Get your belts as tight as possible. This is a bit fiddly and requires an extra hand really, but it is very important if you want accurate 3D prints. Belt slippage can cause a lot of issues and will result in staggering occurring during your print.
Lastly, specific to our build we encountered an issue with the endstops and the Frame.
In the case of the endstops, they did not accommodate our screws very well. In the end we had to use a small screwdriver to lightly prize up the molex connector of the endstop to get the screw head underneath it (see photo – left).
With regards the frame, we found that we could not get the screws through the holes to attach the Z axis mounts. To a large part we believe that this was to do with the black coating that the frame had. Our options were to drill out the holes or to tap them, thereby giving them a thread. In the end we decided on the later but drilling them out would have been very easy.
All in all though it was actually quite straight forward. The mechanical construction of the Prusa i3 was a lot of fun. There are so many guides out their that it is easy to find one that suites your design and you are following in the footsteps of many people that have done it before you.
4. Issues with electronics
Get the control system, the electronics set up correctly proved to be the biggest issue. To some extent this was down to our choice of board, the Ramps 1.4. Other control boards probably won’t have these problems. Connecting everything was quite straight forward.
One of the first things we had to decide was how to power the 3D printer. Rather than use a LED power unit, with no safety features, we went for a general ATX power unit. The issue with this is how to connect it up. There is information out there on how to do it, one method is destructive the other not and we chose the later which required buying some extra molex connectors. We found the instructions for wiring your ATX without modifying it here. This presented no problems except that one of our original the molex connectors melted, so don’t buy cheap ones. The heated bed draws a lot of power.
So once that is all done, connect everything up, including your stepper motors, as per your board instructions, and load on your firmware if not already loaded. What this will do is allow you to get the correct settings for your stepper motors and ensure that they are turning in the right directions before your add them during the construction of the printer. It’s a good idea to label all of your wires, 12v, 5v, live and neutral etc… as well as put some tape on the spindles of your steppers so you can see what direction they are turning in.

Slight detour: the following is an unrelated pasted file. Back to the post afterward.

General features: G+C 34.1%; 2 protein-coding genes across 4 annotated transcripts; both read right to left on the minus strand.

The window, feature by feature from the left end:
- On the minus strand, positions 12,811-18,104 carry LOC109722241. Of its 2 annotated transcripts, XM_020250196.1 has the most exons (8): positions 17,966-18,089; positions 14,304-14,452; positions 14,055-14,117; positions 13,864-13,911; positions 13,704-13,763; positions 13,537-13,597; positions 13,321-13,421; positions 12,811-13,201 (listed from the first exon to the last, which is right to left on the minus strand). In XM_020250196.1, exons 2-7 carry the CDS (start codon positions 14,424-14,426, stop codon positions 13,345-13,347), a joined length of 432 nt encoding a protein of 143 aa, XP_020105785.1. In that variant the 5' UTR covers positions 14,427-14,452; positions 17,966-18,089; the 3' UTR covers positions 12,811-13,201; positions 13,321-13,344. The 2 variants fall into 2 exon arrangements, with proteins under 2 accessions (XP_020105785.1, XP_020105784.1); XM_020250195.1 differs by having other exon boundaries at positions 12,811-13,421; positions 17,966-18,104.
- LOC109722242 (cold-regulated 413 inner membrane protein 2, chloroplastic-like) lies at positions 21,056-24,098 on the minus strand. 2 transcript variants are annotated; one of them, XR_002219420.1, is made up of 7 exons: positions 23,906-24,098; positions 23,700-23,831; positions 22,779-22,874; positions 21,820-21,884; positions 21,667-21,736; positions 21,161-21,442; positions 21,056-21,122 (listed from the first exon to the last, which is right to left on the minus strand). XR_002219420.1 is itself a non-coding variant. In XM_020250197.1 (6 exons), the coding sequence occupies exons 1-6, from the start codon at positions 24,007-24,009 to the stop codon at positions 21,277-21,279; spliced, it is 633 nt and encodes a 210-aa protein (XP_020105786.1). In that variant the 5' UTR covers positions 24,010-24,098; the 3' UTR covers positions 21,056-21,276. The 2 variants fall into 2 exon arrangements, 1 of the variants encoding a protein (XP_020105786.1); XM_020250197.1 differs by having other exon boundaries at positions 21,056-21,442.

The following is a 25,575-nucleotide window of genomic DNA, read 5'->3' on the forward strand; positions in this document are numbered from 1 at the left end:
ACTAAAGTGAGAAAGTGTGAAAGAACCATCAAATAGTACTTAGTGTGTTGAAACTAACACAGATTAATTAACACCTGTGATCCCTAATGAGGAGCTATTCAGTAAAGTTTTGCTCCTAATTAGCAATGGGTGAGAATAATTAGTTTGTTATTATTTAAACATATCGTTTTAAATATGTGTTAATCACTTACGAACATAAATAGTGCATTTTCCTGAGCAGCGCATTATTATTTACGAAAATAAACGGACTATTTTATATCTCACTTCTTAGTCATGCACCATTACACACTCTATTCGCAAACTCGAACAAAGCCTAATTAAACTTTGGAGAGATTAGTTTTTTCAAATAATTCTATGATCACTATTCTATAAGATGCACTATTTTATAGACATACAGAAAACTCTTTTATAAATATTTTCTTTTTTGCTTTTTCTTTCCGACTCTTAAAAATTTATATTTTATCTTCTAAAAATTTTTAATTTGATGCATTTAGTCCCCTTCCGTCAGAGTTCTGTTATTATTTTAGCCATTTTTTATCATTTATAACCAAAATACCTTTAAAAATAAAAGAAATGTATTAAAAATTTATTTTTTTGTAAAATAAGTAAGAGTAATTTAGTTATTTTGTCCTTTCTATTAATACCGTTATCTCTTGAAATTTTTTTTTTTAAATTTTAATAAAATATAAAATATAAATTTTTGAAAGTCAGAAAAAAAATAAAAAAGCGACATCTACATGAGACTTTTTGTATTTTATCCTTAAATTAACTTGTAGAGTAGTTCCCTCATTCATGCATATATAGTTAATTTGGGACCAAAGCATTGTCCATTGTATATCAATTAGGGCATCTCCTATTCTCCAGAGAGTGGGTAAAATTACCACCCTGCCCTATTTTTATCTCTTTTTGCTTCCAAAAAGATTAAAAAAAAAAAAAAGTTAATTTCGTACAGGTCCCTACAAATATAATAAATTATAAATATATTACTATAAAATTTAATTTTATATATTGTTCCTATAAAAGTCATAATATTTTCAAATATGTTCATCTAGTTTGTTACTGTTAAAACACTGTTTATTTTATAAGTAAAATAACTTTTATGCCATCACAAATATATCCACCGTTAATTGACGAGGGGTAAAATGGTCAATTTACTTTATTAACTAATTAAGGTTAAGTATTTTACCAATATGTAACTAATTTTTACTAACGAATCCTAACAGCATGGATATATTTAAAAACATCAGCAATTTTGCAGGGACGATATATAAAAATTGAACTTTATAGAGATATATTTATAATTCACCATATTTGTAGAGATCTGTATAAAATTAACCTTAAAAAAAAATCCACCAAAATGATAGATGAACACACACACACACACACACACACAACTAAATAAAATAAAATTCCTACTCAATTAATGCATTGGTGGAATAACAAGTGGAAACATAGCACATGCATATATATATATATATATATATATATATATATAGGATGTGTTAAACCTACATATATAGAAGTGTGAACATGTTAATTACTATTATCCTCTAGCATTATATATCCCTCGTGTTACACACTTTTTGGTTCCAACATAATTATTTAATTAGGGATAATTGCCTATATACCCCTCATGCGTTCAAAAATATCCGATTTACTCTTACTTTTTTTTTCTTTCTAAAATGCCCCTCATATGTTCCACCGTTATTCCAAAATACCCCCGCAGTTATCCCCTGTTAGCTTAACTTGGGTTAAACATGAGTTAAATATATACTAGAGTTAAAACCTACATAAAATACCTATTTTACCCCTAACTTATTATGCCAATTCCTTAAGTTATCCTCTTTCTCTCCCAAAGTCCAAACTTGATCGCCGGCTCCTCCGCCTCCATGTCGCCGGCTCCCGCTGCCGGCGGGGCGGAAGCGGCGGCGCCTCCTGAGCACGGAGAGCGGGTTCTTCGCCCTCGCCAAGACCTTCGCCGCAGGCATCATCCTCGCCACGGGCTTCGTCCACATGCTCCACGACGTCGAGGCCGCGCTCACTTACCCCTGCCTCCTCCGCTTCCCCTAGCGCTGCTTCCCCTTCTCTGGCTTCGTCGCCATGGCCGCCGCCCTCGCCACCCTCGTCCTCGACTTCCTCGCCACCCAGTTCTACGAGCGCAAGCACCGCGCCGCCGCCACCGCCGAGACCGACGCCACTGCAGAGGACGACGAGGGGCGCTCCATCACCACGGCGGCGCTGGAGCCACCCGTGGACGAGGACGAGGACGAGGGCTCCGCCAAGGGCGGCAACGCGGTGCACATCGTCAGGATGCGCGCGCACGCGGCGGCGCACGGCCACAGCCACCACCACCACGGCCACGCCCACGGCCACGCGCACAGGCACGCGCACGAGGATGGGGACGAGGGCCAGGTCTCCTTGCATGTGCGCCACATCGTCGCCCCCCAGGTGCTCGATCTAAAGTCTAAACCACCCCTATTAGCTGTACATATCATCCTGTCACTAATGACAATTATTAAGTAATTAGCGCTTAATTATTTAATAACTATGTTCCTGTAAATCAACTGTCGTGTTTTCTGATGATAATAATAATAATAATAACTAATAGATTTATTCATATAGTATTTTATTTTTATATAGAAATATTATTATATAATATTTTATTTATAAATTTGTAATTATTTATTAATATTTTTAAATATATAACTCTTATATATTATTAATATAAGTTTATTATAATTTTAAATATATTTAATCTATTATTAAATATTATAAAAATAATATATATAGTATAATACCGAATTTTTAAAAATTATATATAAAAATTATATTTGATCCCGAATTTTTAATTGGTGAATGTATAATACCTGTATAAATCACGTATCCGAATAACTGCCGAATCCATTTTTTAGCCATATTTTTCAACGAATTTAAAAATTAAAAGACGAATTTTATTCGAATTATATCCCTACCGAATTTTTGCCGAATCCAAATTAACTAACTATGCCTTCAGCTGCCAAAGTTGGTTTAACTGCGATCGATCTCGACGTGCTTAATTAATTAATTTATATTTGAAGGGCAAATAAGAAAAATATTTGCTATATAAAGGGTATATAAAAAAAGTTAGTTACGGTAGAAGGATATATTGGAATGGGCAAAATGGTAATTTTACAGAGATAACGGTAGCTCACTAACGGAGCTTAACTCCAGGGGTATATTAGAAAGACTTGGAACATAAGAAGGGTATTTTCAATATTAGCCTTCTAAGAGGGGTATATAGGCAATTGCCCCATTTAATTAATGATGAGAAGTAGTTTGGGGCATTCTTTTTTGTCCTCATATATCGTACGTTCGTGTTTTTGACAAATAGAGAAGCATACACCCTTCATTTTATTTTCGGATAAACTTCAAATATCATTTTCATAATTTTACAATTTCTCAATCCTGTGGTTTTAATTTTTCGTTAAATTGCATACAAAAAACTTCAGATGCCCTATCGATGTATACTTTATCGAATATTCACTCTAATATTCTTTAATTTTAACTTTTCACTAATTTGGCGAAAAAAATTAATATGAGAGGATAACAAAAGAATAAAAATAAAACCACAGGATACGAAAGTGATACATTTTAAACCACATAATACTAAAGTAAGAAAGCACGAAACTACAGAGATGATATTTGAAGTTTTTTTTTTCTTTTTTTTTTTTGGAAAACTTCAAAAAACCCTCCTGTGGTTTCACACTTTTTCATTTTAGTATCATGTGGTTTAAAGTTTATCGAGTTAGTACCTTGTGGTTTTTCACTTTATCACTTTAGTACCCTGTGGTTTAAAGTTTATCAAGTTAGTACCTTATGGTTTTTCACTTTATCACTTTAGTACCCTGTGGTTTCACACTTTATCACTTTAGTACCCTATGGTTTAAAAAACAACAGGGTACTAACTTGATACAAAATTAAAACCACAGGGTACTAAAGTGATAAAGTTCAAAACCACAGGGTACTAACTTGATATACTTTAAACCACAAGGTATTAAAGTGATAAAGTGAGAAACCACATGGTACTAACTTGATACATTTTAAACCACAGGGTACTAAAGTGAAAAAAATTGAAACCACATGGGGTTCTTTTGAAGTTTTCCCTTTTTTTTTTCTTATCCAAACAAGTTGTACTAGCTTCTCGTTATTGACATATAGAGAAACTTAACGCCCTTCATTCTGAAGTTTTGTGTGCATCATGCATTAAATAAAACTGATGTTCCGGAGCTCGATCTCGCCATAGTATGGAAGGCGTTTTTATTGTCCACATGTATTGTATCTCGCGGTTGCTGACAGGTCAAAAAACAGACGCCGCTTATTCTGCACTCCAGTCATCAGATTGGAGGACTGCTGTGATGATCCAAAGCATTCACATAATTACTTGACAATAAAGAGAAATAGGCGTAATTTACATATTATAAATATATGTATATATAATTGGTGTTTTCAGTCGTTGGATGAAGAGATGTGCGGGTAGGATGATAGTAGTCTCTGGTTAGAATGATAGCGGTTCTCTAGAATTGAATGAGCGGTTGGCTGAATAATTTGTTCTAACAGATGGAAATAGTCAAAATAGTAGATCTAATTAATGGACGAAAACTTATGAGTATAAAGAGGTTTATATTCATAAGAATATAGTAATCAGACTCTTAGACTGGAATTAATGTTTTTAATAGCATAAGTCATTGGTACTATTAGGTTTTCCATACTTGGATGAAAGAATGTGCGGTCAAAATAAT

For our Ramps board we used Repetier Firmware. This required downloading the firmware and also the Arduino IDE software so that we can upload it. Firstly you will need to check that you can connect the Arduino IDE to the Arduino board (make sure you select the right board and also port). Once you have the firmware on your board you can manually control the stepper motors, either by connecting it to something like Repetier Host on your PC or via a LCD screen attached to the board. You may have to spend a bit of time working out what setting to change in your firmware’s configuration.h file to get you LCD to work. The Repetier Firmware wizard can help with this. So now, either from the host software or via the LCD you can manually move the stepper motors by selecting to move increments on the X, Y, Z and Extruder. You will have to turn the trim pot on the stepper drivers to get the correct Vref.
The last issue we had was with the heated bed. Essentially, one of the failings of the Ramps board are the resistor on the heated bed circuit. This will get too hot and switch off effectively so that your heated be never reaches a high temperature. So one thing you must do is ensure that you have a good PC fan over the board to keep it all cool. In the end this was still not enough so we ended up rewiring out circuit from the heated bed to the board so that the power did not go through the board directly but the Mofset on the ramps board was still used to switch the power off and on to the board.
So as we said this is not a definitive guide but hopefully it will give you some confidence for entering into a 3D printer build project. We would appreciate your comments and advice that we can add to our guide so Good luck and enjoy.
NOTE: This is just information on what we did, mess with electric at your own risk. If you don’t know what your doing don’t do it! We haven’t currently had any issues with our set up but that does not mean that there are not problems with it.